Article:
Galvis is the incumbent. Manager Pete Mackanin has repeatedly voiced the opinion that Galvis should have won a Gold Glove Award last season, and Mackanin never misses an opportunity to point it out when Galvis makes another great play in the field.
Now, competition is an essential ingredient in sports. But this isn't a simple case of deciding which player is better or who gives the team a better chance to win. What makes this so interesting is that Galvis and Crawford are such strikingly different players.
Galvis led all National League shortstops with a .987 fielding percentage and had errorless streaks of 44 and 50 games. Even though he hit 20 homers and drove in 67 runs last season, the emphasis these days tilts strongly toward on-base percentage. And in that vital category, Galvis' .274 ranked last among the 67 qualifying hitters in the league.
Crawford, conversely, has a career .372 OBP in four Minor League seasons.
General manager Matt Klentak, who was Dartmouth's starting shortstop for three years, outlined the dilemma without tipping his hand one way or the other.
"When we're putting together teams and building rosters -- not only this year, but for future years -- it's about putting players on the field to create value and produce wins," he said. "And that can take a lot of forms.
"There's no question that Freddy Galvis provides enough value doing exactly what he did in 2016 to be a shortstop on a playoff team. I have no doubt about it. His defense is that good. And I expect that J.P. Crawford, with a different style of play, can also be a championship-caliber shortstop."
Both players insist they aren't focusing on this invisible tug of war that is still in its early stages.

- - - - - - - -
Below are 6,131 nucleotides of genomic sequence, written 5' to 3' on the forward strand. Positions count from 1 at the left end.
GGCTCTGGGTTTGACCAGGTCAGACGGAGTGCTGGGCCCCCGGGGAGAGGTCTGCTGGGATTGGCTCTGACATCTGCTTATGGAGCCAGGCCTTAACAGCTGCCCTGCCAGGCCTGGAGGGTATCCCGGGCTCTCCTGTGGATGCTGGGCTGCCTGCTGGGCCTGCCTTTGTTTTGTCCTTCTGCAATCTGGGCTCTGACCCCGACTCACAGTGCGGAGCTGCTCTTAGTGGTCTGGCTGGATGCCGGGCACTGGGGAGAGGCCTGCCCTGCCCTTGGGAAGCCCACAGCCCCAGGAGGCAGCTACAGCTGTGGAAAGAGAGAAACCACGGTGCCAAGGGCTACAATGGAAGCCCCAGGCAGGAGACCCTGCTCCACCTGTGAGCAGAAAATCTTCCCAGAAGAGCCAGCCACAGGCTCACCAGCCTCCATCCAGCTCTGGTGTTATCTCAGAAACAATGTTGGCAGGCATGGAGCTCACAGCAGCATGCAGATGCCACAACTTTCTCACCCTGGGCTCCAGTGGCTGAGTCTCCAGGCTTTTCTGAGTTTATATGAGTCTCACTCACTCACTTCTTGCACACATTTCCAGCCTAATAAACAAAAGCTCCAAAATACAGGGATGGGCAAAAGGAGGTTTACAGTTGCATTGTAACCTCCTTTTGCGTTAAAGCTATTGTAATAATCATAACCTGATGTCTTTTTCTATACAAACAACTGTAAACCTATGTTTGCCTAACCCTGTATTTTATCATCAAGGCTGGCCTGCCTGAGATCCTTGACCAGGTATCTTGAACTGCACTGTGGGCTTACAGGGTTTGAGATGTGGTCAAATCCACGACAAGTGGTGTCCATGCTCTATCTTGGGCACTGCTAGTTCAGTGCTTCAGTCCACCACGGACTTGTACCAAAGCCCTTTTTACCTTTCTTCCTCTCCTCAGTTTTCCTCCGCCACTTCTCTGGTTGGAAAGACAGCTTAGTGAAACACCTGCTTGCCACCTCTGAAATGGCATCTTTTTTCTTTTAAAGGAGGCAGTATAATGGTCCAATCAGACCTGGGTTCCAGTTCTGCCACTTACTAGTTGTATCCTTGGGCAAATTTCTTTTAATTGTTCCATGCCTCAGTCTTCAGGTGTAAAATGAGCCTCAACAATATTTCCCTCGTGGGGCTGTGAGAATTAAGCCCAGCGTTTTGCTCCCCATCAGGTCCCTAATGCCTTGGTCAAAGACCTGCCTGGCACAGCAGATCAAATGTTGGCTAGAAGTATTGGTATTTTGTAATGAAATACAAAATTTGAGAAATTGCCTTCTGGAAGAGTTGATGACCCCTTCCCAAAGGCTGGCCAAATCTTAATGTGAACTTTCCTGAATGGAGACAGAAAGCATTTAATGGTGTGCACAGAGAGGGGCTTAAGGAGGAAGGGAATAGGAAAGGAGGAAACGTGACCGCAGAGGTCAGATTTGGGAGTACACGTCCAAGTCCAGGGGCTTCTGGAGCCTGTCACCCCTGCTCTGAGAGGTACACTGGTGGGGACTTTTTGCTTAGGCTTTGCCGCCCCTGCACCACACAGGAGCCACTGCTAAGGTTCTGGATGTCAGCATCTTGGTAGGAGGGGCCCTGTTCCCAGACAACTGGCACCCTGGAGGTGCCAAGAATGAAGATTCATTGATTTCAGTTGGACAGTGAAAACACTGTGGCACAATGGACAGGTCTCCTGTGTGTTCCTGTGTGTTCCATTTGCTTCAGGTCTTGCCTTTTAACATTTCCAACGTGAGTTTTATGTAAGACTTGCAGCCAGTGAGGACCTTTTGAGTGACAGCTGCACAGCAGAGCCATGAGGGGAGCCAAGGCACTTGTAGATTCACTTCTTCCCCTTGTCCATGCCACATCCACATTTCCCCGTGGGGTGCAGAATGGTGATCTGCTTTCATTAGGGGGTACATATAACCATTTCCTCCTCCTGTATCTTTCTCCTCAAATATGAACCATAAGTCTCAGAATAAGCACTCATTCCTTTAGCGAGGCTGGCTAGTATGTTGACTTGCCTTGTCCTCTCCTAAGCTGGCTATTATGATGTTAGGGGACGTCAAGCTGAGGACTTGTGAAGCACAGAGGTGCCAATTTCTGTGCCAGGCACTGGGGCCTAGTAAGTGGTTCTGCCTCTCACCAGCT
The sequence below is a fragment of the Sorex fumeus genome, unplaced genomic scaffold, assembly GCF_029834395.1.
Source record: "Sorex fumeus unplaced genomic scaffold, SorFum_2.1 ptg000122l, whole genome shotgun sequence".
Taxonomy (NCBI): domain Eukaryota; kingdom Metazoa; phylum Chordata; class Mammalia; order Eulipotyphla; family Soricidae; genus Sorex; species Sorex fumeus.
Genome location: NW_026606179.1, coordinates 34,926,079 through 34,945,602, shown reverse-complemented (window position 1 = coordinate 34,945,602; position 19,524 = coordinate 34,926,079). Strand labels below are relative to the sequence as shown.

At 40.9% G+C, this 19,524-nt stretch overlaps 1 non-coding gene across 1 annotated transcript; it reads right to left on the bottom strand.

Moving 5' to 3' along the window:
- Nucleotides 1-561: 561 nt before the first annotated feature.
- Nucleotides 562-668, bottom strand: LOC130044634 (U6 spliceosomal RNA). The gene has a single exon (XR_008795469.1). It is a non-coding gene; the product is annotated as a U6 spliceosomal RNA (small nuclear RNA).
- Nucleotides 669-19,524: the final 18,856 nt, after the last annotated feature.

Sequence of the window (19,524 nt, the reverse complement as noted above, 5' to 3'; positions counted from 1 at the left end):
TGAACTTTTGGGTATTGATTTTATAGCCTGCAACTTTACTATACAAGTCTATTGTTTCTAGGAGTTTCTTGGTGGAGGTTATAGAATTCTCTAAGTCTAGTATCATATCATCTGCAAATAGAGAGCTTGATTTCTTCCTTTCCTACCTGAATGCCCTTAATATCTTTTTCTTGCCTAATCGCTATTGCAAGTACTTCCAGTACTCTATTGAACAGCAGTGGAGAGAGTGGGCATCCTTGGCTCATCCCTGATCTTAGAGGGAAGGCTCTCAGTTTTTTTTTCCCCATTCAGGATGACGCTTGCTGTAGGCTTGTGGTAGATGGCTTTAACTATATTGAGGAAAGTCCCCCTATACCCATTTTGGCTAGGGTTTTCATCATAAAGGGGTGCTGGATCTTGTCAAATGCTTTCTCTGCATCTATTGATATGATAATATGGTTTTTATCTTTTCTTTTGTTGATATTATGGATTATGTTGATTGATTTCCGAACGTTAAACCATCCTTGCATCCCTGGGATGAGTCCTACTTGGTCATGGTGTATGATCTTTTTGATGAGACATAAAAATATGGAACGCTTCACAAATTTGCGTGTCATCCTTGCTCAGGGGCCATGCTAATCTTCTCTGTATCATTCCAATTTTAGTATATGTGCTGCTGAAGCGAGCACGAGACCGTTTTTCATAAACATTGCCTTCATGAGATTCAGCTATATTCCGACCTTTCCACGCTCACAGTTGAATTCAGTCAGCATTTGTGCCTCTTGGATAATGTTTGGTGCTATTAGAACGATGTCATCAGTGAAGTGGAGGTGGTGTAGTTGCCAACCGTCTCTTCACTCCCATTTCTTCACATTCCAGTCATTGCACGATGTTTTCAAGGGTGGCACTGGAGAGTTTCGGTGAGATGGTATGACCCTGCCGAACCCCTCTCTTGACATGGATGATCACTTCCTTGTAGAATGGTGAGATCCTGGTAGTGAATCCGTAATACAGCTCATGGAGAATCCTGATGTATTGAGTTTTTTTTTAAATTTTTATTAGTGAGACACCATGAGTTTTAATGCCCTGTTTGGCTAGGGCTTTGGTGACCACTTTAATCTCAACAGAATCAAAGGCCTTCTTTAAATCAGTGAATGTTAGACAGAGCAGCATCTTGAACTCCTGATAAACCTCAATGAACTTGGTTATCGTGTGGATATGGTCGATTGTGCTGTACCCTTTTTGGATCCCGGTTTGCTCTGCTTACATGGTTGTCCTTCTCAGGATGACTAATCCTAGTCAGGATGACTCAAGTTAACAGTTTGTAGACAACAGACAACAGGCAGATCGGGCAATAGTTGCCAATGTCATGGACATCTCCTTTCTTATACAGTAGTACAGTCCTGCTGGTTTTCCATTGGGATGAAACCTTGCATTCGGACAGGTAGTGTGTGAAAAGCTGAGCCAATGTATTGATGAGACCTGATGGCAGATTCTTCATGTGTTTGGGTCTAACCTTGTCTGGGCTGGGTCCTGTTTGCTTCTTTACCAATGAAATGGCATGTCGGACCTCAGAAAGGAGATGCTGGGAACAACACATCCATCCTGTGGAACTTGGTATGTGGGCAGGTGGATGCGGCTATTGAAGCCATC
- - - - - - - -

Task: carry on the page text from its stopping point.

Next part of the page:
"For me, that's not on my mind," Galvis said. "I just try to go out there and play baseball the best I can. I just want to win games, man. That's what it's all about. This is about winning games and nothing more. If we think personal stuff, we are in the wrong place. We have to think like a team and go from there."
Said Crawford, after being reassigned to Minor League camp last Friday: "I'm not really thinking about that. I just have to go out there every day and get better. If they call me up, they call me up. I'm not worried about that."
After he was promoted from Double-A Reading to Triple-A Lehigh Valley on June 2, Crawford batted .244 in 87 games for the IronPigs. That may seem disappointing at first glance, but remember, he was just 21. That's 5 1/2 years younger than the average International League player.
"He didn't blow the league away, but he more than held his own," Klentak said. "And anytime we look at a player's performance in the Minor Leagues, we do so in context. Looking at it through the lens of how old they are. And for a 21-year-old, to do what he did for the second half of the season in Triple-A was pretty impressive."
Said Crawford: "At Triple-A, they adjust to you more than you adjust to them. They know how to get you out. A lot of them have been there, they've been in The Show, and they know how to get people out. I just have to go there, stay with my plan and stay within myself."
Then again, Galvis is only 27 and has more than four years of big league service time. Scouts and front-office people can project what Crawford might be able to do, but Galvis has already demonstrated it.
"The shortstop is the captain of the infield," Klentak said. "It's arguably the most difficult position on the field to play. So when you have someone like Freddy that's reliable to catch the ball and occasionally makes the dynamic defensive play, that's a real asset for the organization. Then, on top of that, you appreciate the leadership role Freddy's taken on in the last year and the impact he has on his teammates. That makes him all the more valuable."
Ultimately, what happens could come down to how the rest of the lineup sets up. The Phillies were outscored by 186 runs last season. If they are still struggling to score when Crawford is deemed ready, that could work in his favor. If the offense improves dramatically over the next season or two, more of a premium might be placed on the kind of defense Galvis provides.
Paul Hagen is a reporter for MLB.com. This story was not subject to the approval of Major League Baseball or its clubs.